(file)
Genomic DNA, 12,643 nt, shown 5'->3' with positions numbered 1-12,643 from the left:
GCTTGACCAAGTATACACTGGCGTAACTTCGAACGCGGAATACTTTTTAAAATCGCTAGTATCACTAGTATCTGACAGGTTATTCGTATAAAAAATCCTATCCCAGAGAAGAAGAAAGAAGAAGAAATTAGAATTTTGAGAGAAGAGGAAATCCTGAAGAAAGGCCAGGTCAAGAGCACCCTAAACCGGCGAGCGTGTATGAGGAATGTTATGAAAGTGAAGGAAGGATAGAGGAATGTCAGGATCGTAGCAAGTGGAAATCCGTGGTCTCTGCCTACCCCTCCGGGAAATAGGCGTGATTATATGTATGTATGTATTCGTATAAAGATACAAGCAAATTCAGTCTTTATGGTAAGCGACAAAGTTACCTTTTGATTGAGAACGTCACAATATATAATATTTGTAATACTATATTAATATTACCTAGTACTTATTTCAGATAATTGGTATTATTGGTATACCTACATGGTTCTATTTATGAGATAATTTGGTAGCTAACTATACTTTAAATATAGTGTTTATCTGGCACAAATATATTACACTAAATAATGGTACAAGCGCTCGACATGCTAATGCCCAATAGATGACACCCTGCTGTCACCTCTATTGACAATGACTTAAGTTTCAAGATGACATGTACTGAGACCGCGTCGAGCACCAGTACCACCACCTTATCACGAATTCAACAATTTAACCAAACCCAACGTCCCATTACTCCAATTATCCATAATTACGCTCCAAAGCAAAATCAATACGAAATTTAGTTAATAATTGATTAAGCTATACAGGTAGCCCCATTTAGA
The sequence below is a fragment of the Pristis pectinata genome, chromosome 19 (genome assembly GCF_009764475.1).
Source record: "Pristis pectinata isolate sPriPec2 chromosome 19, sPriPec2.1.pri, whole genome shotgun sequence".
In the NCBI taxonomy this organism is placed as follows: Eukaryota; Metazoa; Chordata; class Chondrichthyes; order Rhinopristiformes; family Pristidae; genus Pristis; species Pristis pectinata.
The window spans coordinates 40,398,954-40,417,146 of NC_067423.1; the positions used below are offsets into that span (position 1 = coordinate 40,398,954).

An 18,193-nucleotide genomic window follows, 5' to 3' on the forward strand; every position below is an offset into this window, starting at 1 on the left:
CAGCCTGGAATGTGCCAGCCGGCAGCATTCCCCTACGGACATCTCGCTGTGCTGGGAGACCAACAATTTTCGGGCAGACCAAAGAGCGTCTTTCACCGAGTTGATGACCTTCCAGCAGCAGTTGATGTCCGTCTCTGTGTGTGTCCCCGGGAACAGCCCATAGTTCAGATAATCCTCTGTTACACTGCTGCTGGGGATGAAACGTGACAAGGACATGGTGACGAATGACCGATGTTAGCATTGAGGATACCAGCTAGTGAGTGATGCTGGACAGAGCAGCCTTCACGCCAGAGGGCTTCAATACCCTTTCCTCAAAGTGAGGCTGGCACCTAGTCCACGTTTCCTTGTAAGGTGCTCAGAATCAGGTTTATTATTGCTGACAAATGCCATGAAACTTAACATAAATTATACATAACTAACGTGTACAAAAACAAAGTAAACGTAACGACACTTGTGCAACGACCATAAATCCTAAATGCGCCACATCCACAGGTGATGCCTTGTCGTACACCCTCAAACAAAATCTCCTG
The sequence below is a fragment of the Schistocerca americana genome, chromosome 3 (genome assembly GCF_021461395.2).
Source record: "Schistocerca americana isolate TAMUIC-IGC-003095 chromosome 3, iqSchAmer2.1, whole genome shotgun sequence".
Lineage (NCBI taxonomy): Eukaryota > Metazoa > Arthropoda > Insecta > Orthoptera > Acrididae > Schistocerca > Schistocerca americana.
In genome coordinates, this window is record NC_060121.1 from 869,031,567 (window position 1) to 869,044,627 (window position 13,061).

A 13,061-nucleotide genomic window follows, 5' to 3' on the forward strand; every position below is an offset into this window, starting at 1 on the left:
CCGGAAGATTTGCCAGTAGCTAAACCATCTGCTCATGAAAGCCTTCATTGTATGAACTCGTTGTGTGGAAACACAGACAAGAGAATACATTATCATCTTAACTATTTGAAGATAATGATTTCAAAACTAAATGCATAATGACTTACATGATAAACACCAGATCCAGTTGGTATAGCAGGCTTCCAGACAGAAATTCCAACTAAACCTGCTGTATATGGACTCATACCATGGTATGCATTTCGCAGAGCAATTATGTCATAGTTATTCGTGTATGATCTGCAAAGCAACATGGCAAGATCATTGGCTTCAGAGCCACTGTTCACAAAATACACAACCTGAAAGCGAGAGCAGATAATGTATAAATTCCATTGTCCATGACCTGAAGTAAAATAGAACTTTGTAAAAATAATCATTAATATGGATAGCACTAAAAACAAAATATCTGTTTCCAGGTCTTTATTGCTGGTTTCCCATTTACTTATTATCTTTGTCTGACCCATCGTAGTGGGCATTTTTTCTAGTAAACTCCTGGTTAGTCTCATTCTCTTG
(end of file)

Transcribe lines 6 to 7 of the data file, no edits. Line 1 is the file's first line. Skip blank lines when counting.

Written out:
The window spans coordinates 40,398,954-40,417,146 of NC_067423.1; the positions used below are offsets into that span (position 1 = coordinate 40,398,954).

An 18,193-nucleotide genomic window follows, 5' to 3' on the forward strand; every position below is an offset into this window, starting at 1 on the left: